AI and ML Terms

Figure showing the relationship between AI, ML, Deep Learning, and some related concepts. Taken from Goodfellow/Bengio book on Deep Learning


Artificial General Intelligence (AGI):

AGI is the stuff of imagined future AIs. They include the Skynet/HAL9000 style machines and agents that have skills and capabilities that either equal or surpass human capabilities, and are capable of such behavior not just in particular or singular domains, but rather across a wide range of domains and modalities. What was historically referred to as AI is now more commonly referred to as AGI, largely as a result of the broad application of the term AI to systems that operate in particular domains.


Artificial Intelligence (AI):

The premise behind AI was that any aspect of (human) learning or intelligence could be “so precisely described that a machine can be made to simulate it” [1]. While the term “artificial intelligence” might conjure images of science fiction, it can accurately describe many systems that learn, adapt and self-improve in response to inputs.

Data Lake:

            A Data Lake is a means of storing raw data, regardless of its structure or lack thereof, from one or more sources. The data is kept is kept in its originating format to be queried later.


Deep Learning:

                  Deep learning refers to neural networks that can learn increasingly abstract representations of inputs, by making use of successive layers of neurons. Although the word “deep” suggests many layers, there is little consensus on what that actually means. Some state of the art networks are simply a few layers deep, while others have hundreds of layers. Additionally, networks can be thought of as deep in space (i.e., many layers stacked one after the other), or deep in time (i.e., a layer that has recurrent connections so that it can process its historical input).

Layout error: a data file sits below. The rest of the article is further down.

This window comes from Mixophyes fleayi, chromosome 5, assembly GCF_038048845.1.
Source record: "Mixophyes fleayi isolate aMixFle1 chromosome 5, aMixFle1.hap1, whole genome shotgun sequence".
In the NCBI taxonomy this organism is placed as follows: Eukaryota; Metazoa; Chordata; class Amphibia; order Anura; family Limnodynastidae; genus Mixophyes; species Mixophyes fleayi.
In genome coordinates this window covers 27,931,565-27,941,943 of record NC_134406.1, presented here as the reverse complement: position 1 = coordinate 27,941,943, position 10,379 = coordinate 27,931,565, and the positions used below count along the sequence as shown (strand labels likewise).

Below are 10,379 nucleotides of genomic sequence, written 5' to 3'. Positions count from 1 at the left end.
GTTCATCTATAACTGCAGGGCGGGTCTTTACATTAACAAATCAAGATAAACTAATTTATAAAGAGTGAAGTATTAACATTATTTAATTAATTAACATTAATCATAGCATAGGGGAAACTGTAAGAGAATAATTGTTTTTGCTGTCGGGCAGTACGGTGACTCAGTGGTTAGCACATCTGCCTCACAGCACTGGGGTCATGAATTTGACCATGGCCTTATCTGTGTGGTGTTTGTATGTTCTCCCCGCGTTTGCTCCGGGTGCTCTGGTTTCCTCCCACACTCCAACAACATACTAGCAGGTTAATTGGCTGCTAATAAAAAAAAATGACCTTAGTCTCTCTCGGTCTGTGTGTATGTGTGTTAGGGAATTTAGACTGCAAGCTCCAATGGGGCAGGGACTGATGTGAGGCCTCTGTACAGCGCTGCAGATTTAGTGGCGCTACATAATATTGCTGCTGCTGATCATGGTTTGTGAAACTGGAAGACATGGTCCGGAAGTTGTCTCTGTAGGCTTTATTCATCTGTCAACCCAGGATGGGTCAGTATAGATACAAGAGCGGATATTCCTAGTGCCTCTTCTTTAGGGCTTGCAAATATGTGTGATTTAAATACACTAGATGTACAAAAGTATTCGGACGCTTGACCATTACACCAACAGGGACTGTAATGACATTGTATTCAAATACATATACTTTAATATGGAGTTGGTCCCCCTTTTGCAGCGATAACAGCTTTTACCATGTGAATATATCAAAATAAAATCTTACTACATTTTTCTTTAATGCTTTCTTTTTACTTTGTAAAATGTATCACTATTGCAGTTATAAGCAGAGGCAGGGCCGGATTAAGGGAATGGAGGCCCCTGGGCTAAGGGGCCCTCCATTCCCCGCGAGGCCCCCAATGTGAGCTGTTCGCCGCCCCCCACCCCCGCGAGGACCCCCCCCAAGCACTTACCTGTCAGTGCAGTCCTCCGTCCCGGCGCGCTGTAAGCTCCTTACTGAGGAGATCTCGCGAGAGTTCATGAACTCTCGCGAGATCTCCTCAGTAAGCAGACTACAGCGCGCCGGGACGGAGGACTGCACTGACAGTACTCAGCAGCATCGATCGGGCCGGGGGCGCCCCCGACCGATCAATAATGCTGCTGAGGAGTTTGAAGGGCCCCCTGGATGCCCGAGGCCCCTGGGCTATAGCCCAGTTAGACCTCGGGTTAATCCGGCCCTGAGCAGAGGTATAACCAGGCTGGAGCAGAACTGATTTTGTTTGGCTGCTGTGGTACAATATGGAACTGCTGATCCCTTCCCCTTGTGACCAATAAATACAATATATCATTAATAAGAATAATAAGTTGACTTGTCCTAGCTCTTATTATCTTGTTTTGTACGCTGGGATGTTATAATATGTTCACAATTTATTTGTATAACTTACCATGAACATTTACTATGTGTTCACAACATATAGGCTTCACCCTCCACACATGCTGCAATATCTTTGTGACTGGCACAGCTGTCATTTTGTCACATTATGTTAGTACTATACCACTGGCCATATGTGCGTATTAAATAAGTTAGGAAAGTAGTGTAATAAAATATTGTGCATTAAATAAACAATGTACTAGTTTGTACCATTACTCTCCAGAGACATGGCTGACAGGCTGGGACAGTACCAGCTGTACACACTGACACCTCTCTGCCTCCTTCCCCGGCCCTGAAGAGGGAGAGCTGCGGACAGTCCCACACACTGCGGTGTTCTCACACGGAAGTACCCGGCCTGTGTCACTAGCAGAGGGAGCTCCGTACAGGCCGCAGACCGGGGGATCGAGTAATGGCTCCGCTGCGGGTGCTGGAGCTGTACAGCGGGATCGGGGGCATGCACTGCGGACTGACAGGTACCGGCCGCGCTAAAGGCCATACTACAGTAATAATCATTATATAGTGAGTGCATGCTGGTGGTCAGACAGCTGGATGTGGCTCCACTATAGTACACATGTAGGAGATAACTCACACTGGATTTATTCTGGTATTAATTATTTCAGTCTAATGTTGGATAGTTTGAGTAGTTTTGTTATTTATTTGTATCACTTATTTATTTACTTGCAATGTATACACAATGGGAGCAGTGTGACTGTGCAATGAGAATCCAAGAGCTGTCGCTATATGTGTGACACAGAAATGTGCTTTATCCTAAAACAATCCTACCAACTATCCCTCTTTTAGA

A heuristic generally refers to a non-optimal, yet relatively easy and practical solution a problem that can be improved upon by more sophisticated methods. For example, classifying a binary based upon the series of the system calls it makes when executed is a type of heuristic detection.


Machine Learning:

Machine learning refers to a program’s ability to recognize patterns and abstract specific events to generalized knowledge. While humans are good at pattern recognition, it is difficult to define rules for a set of pixels, speech waveforms, or traffic patterns, that distinguish one object from another.

As shown in the figure below (from Oliver Selfridge’s 1955 article, Pattern Recognition and Modern Computers), the same inputs can lead to different outputs depending on the context. In the figure shown, the H in THE and the A in CAT are identical in terms of pixels, but their interpretation as an H or an A instead relies on the surrounding letters.


Mechanical Turk:

A Mechanical Turk draws its name from an 18th century automaton designed to play chess at human levels of game-play. Despite appearing to be a mechanical system, it was later revealed to be a hoax, wherein a human could hide inside the machine, and make it appear as though the machine was playing on autonomously.

Today, Mechanical Turks refer to the use of humans to respond to tasks, both to generate labeled data about how best to respond, as well as giving the appearance of autonomous AI. Companies have often used Mechanical Turks in order to generate sufficiently large datasets of labeled data to train their AI systems.


Neural Networks:

Artificial neural network models are inspired by the biological circuitry that makes up the human brain. At a high level, they make use of “neurons” which are connected to each other by a series of synaptic “weights”. Initially, the weights are selected randomly --- which means that the neural network will respond to inputs with random outputs. However, as new inputs are presented, the weights of the model change in order to reduce the errors made by the network.

Though various learning rules exist to train a neural network, at its most basic the learning can be thought of as follows:

  • A neural network is presented with some input, and activity propagates throughout its series of interconnected neurons, until reaching a set of output neurons.